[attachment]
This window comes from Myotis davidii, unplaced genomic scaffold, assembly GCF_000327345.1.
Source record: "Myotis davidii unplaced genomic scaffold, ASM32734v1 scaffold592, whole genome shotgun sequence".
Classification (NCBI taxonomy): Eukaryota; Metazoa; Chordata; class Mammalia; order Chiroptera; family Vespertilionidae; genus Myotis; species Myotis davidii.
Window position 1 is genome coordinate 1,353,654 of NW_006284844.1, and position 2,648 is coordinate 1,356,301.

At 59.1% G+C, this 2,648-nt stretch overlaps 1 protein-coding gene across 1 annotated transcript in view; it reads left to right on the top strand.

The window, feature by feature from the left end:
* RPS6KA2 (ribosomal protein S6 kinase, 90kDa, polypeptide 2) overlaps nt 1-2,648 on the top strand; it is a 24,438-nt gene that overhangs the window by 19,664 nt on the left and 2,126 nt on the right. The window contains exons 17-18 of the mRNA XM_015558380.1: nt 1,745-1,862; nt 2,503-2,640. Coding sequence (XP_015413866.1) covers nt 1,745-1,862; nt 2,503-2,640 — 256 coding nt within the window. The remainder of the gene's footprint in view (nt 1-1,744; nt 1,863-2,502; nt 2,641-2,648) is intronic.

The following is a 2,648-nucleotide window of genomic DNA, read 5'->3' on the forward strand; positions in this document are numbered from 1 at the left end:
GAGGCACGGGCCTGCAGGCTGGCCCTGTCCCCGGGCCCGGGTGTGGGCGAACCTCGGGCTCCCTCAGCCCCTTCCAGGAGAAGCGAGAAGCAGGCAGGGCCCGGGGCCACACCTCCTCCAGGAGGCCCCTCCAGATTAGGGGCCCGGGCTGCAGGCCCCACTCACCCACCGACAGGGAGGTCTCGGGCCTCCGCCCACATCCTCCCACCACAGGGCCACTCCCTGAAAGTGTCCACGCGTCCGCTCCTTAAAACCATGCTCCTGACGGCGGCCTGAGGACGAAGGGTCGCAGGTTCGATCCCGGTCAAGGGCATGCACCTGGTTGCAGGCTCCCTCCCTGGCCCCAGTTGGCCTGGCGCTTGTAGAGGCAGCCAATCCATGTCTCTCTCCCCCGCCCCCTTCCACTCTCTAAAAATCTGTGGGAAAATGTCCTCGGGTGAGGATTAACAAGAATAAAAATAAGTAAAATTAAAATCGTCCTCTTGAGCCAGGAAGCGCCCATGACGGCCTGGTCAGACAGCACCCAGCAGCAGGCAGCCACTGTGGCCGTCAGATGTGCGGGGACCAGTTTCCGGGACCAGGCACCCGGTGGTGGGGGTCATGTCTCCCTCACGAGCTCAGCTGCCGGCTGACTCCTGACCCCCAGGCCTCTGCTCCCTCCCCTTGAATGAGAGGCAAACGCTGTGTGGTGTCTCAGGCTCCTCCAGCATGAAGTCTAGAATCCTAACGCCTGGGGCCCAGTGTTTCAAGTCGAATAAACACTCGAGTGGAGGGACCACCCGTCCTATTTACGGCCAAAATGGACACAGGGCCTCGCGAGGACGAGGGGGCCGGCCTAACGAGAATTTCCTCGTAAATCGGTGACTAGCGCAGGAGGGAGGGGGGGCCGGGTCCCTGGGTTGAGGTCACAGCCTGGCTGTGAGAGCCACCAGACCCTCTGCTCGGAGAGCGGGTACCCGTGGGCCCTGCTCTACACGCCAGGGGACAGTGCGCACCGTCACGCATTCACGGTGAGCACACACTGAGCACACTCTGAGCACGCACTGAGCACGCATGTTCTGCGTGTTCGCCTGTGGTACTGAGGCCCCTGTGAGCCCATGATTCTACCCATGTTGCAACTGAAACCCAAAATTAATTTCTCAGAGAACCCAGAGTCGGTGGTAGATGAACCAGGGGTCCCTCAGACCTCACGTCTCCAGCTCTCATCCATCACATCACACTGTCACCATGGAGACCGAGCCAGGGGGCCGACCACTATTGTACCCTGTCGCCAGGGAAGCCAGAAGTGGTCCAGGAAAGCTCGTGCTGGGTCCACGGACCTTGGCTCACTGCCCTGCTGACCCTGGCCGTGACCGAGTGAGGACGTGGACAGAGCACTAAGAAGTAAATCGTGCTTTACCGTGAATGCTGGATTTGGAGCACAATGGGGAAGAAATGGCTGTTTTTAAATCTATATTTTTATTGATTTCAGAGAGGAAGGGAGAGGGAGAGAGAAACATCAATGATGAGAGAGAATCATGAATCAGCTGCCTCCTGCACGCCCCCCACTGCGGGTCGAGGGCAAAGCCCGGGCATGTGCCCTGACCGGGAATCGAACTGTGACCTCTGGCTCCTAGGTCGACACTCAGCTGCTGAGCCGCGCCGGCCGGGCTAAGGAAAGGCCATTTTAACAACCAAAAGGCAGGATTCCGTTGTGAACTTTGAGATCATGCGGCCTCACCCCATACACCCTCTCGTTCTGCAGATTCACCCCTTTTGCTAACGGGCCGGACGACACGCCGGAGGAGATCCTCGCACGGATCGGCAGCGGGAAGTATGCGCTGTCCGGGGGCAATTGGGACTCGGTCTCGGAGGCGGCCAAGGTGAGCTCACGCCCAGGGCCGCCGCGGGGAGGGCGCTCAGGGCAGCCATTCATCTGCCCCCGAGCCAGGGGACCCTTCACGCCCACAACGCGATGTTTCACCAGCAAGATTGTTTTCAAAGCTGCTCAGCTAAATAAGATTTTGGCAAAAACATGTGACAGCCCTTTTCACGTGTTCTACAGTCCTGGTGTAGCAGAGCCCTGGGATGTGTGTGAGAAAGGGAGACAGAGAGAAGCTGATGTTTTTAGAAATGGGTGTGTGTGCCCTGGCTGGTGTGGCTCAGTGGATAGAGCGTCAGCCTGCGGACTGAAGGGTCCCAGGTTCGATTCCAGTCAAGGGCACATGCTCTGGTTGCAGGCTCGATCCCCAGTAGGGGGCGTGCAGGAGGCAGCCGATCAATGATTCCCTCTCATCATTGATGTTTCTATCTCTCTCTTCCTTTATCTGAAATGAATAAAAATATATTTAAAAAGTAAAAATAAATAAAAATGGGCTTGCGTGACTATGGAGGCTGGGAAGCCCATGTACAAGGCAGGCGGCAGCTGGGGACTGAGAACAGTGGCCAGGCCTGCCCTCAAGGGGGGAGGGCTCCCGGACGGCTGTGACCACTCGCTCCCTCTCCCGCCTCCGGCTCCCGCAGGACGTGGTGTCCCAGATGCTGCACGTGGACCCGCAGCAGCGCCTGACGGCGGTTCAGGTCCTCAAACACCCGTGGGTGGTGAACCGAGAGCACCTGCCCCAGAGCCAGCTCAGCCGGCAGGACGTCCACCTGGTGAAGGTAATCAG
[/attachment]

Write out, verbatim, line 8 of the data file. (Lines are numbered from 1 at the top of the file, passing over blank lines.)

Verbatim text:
The following is a 2,648-nucleotide window of genomic DNA, read 5'->3' on the forward strand; positions in this document are numbered from 1 at the left end: